On 14 May 1940 the Luftwaffe destroyed almost the entire historic city center of Rotterdam during the German invasion leading to the Dutch government to capitulate the next day. On 10 October 1941 Oud resigned in protest against the German occupation and was briefly detained in the ilag Sint-Michielsgestel in the summer of 1942. During the rest of the German occupation Oud wrote dozens of books on History and Politics. Following the end of World War II Oud was again appointed as Mayor of Rotterdam, taking office on 7 May 1945. On 9 February 1946 the Free-thinking Democratic League (VDB), the Social Democratic
Workers' Party
(SDAP) and the Christian Democratic Union (CDU) choose to merge to form the Labour Party (PvdA). Oud was one of the co-founders but left the party a year later. After leaving the Labour Party he and several other former members of the Free-thinking Democratic League formed the rump party Committee-Oud in February 1947. On 24 January 1948 the Committee-Oud and the Freedom Party (PvdV) choose to merge to form the People's Party for Freedom and Democracy (VVD). Oud was one of the co-founders and became the first Leader of the People's Party for Freedom and Democracy.

For the election of 1948 Oud was the Lijsttrekker (top candidate) of the People's Party for Freedom and Democracy. The People's Party for Freedom and Democracy had 6 seats in the House of House of Representatives previously held by the Freedom Party and made a small win, gaining 2 seat and now had 8 seats in the House of Representatives. Oud again returned as a Member of the House of Representatives and became the first Parliamentary leader of the People's Party for Freedom and Democracy in the House of Representatives on 27 July 1948. The following cabinet formation resulted in a coalition agreement between the People's Party for Freedom and Democracy, the Catholic People's Party (KVP), the Labour Party and the Christian Historical Union (CHU) which formed the Cabinet Drees–Van Schaik with Oud opting to remain in the House of Representatives instead of a ministerial post. Oud also served as Chairman of the People's Party for Freedom and Democracy from 8 April 1949 until 9 November 1963. Oud served continuously as Leader and Parliamentary leader for the next 15 years and was Lijsttrekker for the elections of 1952, 1956 and 1959. In January 1963 Oud announced his retirement from national politics and that she would not stand for the election of 1963. Shortly after the election Oud stepped down as Leader and Parliamentary leader on 16 May 1963 and was succeeded as Leader by Edzo Toxopeus and as Parliamentary leader by Roelof Zegering Hadders until Edzo Toxopeus took over as Parliamentary leader on 2 July 1963 but retained his seat in the House of Representatives and continued to serve as a backbencher until the end of the parliamentary term on 5 June 1963.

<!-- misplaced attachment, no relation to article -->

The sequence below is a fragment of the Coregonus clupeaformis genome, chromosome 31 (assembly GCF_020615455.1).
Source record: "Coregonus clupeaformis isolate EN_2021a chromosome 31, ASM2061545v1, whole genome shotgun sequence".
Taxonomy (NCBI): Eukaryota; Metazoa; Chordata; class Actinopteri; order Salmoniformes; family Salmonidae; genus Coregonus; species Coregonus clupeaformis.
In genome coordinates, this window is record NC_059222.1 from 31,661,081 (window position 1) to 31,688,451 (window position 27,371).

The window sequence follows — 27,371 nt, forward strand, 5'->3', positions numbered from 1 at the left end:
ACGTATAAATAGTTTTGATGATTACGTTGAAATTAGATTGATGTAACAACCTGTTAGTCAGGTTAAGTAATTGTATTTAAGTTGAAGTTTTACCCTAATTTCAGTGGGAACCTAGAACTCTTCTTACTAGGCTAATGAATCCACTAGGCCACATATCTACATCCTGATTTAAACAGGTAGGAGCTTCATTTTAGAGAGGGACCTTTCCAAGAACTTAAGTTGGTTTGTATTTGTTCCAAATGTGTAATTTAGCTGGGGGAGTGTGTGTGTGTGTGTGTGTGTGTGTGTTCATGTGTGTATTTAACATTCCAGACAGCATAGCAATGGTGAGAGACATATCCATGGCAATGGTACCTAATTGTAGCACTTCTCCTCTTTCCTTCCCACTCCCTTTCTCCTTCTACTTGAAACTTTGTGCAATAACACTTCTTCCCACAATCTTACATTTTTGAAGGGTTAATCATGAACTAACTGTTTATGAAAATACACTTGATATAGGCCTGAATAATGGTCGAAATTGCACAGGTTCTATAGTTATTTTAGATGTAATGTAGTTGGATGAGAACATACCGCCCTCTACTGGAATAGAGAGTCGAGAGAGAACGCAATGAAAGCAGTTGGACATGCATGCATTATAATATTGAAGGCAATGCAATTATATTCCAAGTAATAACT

Following the end of his active political career, Oud occupied numerous seats as a corporate director and nonprofit director for supervisory boards in the business and industry world and for supervisory boards for several international non-governmental organizations and research institutes (Royal Dutch Shell, Philips, Van Lanschot, Netherlands Atlantic Association, Carnegie Foundation and the Royal Netherlands Historical Society) and served on several state commissions on behalf of the government.

LifeEdit

Life before politicsEdit